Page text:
Significance: LGBTQ youth face a variety of challenges, both environmental and individual, that shape how they view themselves as well as their perception of how they view others. LGBTQ youth and those perceived as LGBTQ are at an increased risk of being bullied. Bullied LGBTQ youth, or youth perceived as LGBTQ are more likely to skip school, smoke, use alcohol and drugs, or engage in other risky behaviors. Lesbian, gay or bisexual youth are more than twice as likely as their peers to be depressed and think about or attempt suicide. LGBTQ youth suffer alarmingly high rates of bullying and violence in schools, alcohol and drug use, sexually transmitted infections (including HIV/AIDS), suicide and homelessness. Some statistics include: o 84.6 percent of LGBTQ students reported being verbally harassed, 40.1 percent reported being physically harassed and 18.8 percent reported being physically assaulted at school in the past year because of their sexual orientation. o Nearly two-thirds (61.1 percent) of students reported that they felt unsafe in school because of their sexual orientation. o 38.4 percent of LGBTQ youth drank alcohol before age 13, compared with 21.3 percent of heterosexual youth. o LGBTQ youth report rates of suicide attempts from 20 to 40 percent and lifetime prevalence suicide attempt rates ranging from 7 to 20 percent as adults. To help LGBTQ youth better manage their life experiences, support from adults is essential and, in some cases, life changing. Parents and caregivers play an important role in the self-esteem of any child; receiving support from their parents and/or caregivers is integral to the positive physical, mental and emotional health of LGBTQ youth. While some LGBTQ youth may not receive support and positive reinforcement from parents and/or caregivers, the support they receive from one staff person at a local agency (possibly a manager, facilitator or program director) can positively affect their outcomes.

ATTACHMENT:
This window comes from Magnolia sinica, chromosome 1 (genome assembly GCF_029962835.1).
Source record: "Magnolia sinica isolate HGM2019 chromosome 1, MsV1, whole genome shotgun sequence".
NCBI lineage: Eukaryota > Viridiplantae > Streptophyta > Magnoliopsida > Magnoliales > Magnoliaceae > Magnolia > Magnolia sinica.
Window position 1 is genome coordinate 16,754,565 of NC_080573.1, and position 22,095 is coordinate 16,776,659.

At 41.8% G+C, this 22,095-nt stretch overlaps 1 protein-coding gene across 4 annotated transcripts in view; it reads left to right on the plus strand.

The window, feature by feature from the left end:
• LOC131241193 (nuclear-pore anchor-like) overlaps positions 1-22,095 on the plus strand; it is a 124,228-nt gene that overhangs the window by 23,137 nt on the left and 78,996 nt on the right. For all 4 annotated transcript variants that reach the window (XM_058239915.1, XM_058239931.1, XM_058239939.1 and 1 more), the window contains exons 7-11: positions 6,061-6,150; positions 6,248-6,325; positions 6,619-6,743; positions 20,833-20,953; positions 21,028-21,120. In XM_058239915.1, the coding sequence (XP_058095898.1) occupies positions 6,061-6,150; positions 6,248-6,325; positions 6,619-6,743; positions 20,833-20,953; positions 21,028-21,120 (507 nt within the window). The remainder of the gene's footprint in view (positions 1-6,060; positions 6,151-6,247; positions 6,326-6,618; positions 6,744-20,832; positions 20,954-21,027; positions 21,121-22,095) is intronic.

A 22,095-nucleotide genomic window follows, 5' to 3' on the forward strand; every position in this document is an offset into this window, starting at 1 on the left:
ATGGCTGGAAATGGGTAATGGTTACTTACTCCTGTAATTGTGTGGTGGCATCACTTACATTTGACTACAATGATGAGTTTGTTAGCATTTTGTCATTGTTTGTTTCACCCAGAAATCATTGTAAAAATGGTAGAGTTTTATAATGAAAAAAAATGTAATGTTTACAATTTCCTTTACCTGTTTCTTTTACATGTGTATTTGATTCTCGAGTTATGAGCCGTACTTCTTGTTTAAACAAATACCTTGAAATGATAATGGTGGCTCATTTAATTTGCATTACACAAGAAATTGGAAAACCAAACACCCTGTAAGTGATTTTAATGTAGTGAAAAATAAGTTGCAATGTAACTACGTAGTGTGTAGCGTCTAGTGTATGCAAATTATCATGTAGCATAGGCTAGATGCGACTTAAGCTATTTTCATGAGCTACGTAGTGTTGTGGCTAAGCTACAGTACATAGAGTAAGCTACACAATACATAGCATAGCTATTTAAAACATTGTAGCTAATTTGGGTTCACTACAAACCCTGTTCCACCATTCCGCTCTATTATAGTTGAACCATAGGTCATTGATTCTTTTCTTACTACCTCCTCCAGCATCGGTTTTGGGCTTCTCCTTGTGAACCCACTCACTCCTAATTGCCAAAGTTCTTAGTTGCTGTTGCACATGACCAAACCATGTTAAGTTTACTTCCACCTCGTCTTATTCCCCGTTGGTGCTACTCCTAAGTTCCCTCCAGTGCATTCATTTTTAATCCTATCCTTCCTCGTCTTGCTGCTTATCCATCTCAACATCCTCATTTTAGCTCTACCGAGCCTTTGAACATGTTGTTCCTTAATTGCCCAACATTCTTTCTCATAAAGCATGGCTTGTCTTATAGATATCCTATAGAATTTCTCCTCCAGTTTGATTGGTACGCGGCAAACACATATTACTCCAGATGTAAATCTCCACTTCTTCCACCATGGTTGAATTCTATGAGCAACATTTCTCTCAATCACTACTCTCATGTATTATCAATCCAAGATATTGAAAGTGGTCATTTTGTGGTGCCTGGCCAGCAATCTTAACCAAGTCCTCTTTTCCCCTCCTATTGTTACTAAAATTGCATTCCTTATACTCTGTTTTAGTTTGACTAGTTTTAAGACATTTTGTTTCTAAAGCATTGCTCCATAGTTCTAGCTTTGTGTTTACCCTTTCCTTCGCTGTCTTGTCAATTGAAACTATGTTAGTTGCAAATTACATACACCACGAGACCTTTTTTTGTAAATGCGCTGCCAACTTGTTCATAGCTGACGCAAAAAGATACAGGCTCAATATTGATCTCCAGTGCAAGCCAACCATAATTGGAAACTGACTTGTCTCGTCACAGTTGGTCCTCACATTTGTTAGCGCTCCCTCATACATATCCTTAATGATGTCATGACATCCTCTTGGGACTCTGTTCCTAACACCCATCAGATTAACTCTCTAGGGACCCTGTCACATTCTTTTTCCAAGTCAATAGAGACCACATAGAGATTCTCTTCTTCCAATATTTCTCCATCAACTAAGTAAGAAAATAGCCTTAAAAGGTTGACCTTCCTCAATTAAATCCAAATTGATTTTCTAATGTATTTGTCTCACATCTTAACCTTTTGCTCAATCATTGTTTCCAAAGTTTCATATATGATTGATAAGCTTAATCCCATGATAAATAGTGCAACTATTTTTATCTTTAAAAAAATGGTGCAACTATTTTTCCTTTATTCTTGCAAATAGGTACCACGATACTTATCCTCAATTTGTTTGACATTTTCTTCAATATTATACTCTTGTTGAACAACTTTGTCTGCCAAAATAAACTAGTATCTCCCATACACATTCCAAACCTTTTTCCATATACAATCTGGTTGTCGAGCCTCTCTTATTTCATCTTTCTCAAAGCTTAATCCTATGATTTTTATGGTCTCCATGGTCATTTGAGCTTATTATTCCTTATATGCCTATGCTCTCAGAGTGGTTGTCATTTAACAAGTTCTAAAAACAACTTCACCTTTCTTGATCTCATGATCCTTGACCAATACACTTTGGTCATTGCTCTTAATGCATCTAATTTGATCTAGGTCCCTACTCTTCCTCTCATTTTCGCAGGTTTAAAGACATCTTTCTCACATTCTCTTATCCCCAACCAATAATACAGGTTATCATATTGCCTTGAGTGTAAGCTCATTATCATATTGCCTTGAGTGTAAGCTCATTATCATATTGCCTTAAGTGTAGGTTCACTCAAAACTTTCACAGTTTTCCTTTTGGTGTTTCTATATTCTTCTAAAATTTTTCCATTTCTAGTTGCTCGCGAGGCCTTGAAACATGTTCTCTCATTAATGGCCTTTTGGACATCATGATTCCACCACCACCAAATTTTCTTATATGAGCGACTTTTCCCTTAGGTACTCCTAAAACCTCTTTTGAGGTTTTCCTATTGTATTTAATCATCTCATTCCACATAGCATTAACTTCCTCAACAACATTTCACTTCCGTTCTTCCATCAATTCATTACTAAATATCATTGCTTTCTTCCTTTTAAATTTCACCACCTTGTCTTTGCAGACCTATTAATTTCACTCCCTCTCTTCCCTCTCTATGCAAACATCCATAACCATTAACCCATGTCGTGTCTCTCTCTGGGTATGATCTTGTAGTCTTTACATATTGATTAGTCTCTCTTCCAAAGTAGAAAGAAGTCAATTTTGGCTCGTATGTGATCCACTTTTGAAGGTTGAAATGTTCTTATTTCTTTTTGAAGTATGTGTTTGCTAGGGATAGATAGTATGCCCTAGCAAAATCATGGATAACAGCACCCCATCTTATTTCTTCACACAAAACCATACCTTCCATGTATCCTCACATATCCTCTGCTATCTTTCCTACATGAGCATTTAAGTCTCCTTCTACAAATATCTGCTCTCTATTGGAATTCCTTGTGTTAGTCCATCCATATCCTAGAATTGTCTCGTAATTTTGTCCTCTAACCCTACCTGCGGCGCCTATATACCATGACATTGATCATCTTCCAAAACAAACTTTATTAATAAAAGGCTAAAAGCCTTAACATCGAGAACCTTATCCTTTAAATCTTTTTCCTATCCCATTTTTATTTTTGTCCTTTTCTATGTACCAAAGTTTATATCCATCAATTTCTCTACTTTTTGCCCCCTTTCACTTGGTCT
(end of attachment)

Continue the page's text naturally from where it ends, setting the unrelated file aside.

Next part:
Data Sources and Data Issues: Data collection and analysis will be performed by the Grantee. It will be a grant deliverable as required by the work statement and reported to DOH via quarterly reports. This ESM is not directly linked to NPM 9, but is linked to the following priority: Protective factors are established for adolescents and young adults prior to and during critical life stages.

Year: 2018/2020

Unit Type: Count, Unit Number: 1,000

   

This project is supported by the Health Resources and Services Administration (HRSA) of the U.S. Department of Health and Human Services (HHS) under grant number U02MC31613, MCH Advanced Education Policy, $3.5 M. This information or content and conclusions are those of the author and should not be construed as the official position or policy of, nor should any endorsements be inferred by HRSA, HHS or the U.S. Government.